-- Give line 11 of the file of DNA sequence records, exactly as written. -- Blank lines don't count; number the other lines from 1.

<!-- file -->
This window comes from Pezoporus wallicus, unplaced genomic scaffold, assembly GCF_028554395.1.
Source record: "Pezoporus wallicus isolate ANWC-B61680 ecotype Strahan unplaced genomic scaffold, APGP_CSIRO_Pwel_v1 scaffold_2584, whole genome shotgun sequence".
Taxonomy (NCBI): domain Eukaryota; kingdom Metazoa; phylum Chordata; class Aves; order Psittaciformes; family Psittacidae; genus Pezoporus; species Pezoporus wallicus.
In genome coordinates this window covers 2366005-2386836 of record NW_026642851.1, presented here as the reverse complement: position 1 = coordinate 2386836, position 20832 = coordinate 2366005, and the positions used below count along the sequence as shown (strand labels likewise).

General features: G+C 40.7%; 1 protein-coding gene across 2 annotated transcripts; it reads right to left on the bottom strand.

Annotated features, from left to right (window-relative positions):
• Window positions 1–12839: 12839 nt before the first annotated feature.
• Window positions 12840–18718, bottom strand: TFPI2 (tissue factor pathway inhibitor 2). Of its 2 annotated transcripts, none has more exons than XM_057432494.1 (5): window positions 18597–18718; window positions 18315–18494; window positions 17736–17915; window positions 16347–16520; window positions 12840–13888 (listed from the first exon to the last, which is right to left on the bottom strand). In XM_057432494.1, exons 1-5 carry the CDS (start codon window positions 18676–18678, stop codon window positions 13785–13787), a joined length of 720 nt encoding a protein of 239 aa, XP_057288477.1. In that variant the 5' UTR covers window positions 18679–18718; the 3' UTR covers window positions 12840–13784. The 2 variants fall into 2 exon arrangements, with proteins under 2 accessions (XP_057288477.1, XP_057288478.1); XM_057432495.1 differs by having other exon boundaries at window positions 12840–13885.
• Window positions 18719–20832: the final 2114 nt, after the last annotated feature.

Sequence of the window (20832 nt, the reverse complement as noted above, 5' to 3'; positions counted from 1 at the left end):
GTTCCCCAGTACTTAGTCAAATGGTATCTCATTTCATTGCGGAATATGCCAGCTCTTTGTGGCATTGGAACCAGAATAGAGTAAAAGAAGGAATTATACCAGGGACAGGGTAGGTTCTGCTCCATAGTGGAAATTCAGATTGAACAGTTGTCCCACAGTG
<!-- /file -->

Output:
GTTCCCCAGTACTTAGTCAAATGGTATCTCATTTCATTGCGGAATATGCCAGCTCTTTGTGGCATTGGAACCAGAATAGAGTAAAAGAAGGAATTATACCAGGGACAGGGTAGGTTCTGCTCCATAGTGGAAATTCAGATTGAACAGTTGTCCCACAGTG